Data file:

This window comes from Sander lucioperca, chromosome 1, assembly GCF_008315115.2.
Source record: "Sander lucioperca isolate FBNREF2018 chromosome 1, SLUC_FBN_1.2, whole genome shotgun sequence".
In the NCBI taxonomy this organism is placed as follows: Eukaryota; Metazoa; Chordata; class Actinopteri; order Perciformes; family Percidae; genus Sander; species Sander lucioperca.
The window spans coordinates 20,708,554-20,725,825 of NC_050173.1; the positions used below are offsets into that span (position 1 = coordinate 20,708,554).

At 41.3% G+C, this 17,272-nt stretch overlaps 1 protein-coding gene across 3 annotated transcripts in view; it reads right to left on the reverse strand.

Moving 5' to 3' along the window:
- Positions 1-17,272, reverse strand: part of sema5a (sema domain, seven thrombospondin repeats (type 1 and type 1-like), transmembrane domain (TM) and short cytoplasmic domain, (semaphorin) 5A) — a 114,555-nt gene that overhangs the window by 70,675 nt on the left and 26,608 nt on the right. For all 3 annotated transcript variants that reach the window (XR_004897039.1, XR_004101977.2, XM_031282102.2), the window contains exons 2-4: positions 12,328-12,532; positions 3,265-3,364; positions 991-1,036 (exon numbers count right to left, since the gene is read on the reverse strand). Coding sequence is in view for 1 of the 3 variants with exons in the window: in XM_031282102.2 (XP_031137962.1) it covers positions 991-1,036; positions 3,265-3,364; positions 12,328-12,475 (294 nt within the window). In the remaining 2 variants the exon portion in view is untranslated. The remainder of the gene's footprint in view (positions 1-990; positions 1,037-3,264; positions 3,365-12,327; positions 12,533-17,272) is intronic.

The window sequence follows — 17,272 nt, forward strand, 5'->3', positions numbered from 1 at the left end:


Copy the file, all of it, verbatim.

This window comes from Sander lucioperca, chromosome 1, assembly GCF_008315115.2.
Source record: "Sander lucioperca isolate FBNREF2018 chromosome 1, SLUC_FBN_1.2, whole genome shotgun sequence".
In the NCBI taxonomy this organism is placed as follows: Eukaryota; Metazoa; Chordata; class Actinopteri; order Perciformes; family Percidae; genus Sander; species Sander lucioperca.
The window spans coordinates 20,708,554-20,725,825 of NC_050173.1; the positions used below are offsets into that span (position 1 = coordinate 20,708,554).

At 41.3% G+C, this 17,272-nt stretch overlaps 1 protein-coding gene across 3 annotated transcripts in view; it reads right to left on the reverse strand.

Moving 5' to 3' along the window:
- Positions 1-17,272, reverse strand: part of sema5a (sema domain, seven thrombospondin repeats (type 1 and type 1-like), transmembrane domain (TM) and short cytoplasmic domain, (semaphorin) 5A) — a 114,555-nt gene that overhangs the window by 70,675 nt on the left and 26,608 nt on the right. For all 3 annotated transcript variants that reach the window (XR_004897039.1, XR_004101977.2, XM_031282102.2), the window contains exons 2-4: positions 12,328-12,532; positions 3,265-3,364; positions 991-1,036 (exon numbers count right to left, since the gene is read on the reverse strand). Coding sequence is in view for 1 of the 3 variants with exons in the window: in XM_031282102.2 (XP_031137962.1) it covers positions 991-1,036; positions 3,265-3,364; positions 12,328-12,475 (294 nt within the window). In the remaining 2 variants the exon portion in view is untranslated. The remainder of the gene's footprint in view (positions 1-990; positions 1,037-3,264; positions 3,365-12,327; positions 12,533-17,272) is intronic.

The window sequence follows — 17,272 nt, forward strand, 5'->3', positions numbered from 1 at the left end: